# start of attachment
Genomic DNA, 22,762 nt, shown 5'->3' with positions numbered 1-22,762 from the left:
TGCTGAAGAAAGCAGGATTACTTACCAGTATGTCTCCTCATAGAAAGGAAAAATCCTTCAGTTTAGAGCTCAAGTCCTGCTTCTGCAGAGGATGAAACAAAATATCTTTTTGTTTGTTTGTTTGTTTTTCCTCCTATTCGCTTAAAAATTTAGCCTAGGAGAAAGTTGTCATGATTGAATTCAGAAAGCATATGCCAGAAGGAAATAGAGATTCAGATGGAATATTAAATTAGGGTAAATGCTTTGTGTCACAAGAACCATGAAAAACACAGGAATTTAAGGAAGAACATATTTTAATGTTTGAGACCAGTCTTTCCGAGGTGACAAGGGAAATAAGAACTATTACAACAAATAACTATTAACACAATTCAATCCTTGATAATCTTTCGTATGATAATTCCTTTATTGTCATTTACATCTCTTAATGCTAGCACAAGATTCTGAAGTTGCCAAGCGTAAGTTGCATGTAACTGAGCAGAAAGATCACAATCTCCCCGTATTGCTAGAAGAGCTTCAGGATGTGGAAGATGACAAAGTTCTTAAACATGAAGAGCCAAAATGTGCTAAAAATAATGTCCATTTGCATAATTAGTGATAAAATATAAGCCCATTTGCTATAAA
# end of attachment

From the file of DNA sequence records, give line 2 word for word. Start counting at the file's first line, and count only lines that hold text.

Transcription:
TGCTGAAGAAAGCAGGATTACTTACCAGTATGTCTCCTCATAGAAAGGAAAAATCCTTCAGTTTAGAGCTCAAGTCCTGCTTCTGCAGAGGATGAAACAAAATATCTTTTTGTTTGTTTGTTTGTTTTTCCTCCTATTCGCTTAAAAATTTAGCCTAGGAGAAAGTTGTCATGATTGAATTCAGAAAGCATATGCCAGAAGGAAATAGAGATTCAGATGGAATATTAAATTAGGGTAAATGCTTTGTGTCACAAGAACCATGAAAAACACAGGAATTTAAGGAAGAACATATTTTAATGTTTGAGACCAGTCTTTCCGAGGTGACAAGGGAAATAAGAACTATTACAACAAATAACTATTAACACAATTCAATCCTTGATAATCTTTCGTATGATAATTCCTTTATTGTCATTTACATCTCTTAATGCTAGCACAAGATTCTGAAGTTGCCAAGCGTAAGTTGCATGTAACTGAGCAGAAAGATCACAATCTCCCCGTATTGCTAGAAGAGCTTCAGGATGTGGAAGATGACAAAGTTCTTAAACATGAAGAGCCAAAATGTGCTAAAAATAATGTCCATTTGCATAATTAGTGATAAAATATAAGCCCATTTGCTATAAA